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This is Pai Canyon.

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Look Ma, no hands!  If you’re as daring as this girl, you can tiptoe to the very edge of these strange rock formations.  Of course, you’ll need a friend to take your picture and post it on social media, otherwise how will anyone know you did it?  But it’s alright, Ma, I didn’t do it.

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The hills fill my heart with the sound of music…

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My third attempt at hiking was a success.  I met up with Ben Schaye of the awesome travel website It’s Better in Thailand.  Our mutual friend Matt Lief Anderson put us in contact, and Ben happened to be in Pai for the week.  He invited me to hike to Mae Yen Waterfall with some of his friends.

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Getting to this waterfall is not for the faint of heart.  It’s a two and a half hour trek through the jungle each way.  The trail traverses the river many times and also climbs up a steep incline with not much to grab onto.

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We made it to the waterfall with a sigh of relief.  If you check out Ben’s posts, like this video of the Sticky Waterfall, the one we went to isn’t that impressive in comparison.  But like he said, it was more about the journey than the destination.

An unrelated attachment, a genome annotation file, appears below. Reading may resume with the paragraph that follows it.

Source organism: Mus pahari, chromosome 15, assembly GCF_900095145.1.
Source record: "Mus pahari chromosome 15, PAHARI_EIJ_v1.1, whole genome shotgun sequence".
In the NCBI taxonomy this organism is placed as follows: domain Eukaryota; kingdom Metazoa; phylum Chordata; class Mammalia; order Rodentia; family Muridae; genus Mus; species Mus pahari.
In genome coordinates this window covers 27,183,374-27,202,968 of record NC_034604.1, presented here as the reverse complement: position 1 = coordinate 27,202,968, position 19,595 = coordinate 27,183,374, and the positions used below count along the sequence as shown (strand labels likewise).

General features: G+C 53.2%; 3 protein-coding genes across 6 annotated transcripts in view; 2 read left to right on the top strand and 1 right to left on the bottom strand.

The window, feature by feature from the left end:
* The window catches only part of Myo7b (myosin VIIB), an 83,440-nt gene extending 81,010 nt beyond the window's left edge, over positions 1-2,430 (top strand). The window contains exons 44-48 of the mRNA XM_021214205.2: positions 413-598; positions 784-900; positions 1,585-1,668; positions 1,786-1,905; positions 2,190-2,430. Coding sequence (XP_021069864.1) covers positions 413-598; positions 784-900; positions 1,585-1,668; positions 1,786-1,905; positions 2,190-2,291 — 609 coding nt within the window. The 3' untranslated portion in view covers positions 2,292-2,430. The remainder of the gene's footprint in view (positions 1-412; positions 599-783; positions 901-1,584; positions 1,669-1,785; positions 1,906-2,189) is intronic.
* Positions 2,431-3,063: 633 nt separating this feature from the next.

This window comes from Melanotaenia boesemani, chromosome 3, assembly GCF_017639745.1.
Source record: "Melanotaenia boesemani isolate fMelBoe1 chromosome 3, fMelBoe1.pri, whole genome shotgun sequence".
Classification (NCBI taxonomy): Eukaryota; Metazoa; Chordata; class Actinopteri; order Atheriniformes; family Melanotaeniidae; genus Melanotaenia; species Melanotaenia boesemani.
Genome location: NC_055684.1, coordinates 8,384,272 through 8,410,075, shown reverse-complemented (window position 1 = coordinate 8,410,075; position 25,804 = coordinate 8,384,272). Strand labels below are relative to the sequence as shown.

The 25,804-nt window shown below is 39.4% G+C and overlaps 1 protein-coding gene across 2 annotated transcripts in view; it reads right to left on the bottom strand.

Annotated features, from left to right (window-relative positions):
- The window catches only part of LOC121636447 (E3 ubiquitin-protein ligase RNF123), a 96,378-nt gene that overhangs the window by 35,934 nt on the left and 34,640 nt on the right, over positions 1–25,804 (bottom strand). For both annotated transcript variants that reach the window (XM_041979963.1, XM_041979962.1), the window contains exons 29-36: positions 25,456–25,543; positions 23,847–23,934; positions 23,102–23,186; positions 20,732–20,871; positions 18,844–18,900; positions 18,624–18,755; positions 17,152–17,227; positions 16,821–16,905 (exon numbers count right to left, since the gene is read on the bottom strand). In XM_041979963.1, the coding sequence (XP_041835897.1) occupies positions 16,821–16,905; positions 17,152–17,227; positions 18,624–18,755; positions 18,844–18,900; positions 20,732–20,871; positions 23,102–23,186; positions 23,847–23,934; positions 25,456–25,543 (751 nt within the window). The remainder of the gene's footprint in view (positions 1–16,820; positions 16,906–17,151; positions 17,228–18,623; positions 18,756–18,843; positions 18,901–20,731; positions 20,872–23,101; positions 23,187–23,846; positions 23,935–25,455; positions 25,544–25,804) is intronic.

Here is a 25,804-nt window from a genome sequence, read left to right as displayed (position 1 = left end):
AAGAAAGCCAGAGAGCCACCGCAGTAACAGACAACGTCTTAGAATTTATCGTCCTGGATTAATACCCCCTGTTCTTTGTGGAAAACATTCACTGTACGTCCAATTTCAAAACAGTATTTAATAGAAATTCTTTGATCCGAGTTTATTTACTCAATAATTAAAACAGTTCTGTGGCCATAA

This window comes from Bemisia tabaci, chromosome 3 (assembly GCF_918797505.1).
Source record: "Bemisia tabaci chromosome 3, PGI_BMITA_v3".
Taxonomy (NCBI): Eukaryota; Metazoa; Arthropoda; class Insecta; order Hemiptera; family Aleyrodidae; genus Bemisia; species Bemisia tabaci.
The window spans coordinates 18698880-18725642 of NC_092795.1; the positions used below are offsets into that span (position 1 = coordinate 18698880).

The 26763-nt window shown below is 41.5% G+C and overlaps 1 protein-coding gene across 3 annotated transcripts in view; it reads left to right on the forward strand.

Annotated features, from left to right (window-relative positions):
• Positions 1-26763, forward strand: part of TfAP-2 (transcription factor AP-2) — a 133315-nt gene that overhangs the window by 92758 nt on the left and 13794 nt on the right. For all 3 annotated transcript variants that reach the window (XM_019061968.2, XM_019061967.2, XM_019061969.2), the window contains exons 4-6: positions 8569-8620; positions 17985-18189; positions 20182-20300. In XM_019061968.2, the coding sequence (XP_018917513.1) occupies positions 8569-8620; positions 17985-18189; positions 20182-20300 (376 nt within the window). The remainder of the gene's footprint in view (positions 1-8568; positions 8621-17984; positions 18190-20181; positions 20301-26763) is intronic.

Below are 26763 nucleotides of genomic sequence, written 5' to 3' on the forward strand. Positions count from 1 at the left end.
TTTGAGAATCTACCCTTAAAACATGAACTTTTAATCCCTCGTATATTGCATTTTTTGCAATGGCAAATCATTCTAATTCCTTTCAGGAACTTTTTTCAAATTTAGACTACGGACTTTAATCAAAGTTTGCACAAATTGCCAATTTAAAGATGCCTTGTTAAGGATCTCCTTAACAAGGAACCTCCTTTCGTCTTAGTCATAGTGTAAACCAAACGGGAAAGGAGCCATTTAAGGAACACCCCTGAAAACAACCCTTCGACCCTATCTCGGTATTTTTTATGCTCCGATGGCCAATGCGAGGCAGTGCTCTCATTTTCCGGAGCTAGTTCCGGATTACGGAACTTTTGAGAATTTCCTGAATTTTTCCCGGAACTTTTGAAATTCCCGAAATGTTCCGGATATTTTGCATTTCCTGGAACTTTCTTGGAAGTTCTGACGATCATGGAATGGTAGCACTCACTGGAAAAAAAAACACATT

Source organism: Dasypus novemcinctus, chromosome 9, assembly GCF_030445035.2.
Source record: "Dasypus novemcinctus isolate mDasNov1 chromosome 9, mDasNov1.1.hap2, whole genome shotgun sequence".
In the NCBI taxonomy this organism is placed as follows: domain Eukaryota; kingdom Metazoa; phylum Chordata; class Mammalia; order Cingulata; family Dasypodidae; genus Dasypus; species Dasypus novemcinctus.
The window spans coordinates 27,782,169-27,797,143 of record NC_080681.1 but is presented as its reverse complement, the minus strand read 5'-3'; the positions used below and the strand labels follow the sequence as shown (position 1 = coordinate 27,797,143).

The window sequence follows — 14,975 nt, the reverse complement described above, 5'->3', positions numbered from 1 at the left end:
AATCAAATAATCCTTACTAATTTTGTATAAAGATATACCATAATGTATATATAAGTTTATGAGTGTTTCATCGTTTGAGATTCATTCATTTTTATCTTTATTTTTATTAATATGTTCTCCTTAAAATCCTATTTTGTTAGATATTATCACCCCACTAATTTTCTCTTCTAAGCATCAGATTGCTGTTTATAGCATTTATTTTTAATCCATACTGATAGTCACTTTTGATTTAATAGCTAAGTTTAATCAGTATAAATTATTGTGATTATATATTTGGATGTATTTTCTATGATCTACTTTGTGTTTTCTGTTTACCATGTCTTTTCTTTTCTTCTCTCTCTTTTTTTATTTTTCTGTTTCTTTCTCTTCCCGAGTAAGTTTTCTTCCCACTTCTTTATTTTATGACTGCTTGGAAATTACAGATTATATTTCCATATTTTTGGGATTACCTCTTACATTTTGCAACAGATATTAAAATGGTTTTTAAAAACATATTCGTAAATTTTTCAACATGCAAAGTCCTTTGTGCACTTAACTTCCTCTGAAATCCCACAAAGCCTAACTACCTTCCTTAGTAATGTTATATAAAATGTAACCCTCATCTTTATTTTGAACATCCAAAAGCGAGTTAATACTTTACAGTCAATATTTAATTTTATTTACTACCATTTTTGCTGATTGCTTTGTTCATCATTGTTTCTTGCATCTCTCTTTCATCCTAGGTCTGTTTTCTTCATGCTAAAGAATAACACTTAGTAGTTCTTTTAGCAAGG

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After the hike, we had some drinks and enjoyed this backdrop.  Thanks for letting me tag along on your adventure!

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That night, I moved into my own private cottage by the river.  It costs about $10 a night.

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To get there, I cross over a bamboo bridge.

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Here’s what’s on the other side.  I leave you with a typical scene from this past week, hanging out in a hammock at Edible Jazz.  I think I’ve come here every single day.  Tasty food and drinks are accompanied by funky beats in the daytime and live music every night.  A lot of Neil Young covers, how Pai.  “Down by the River,” anyone?  I’ve still got at least two more nights of this.  Next time I see you, I’ll be back in Chiang Mai with Natalia, who is currently enjoying her first day in Bangkok.  Peace out, dudes.  Yeah I know, I’ve gotta work on my sandal tan.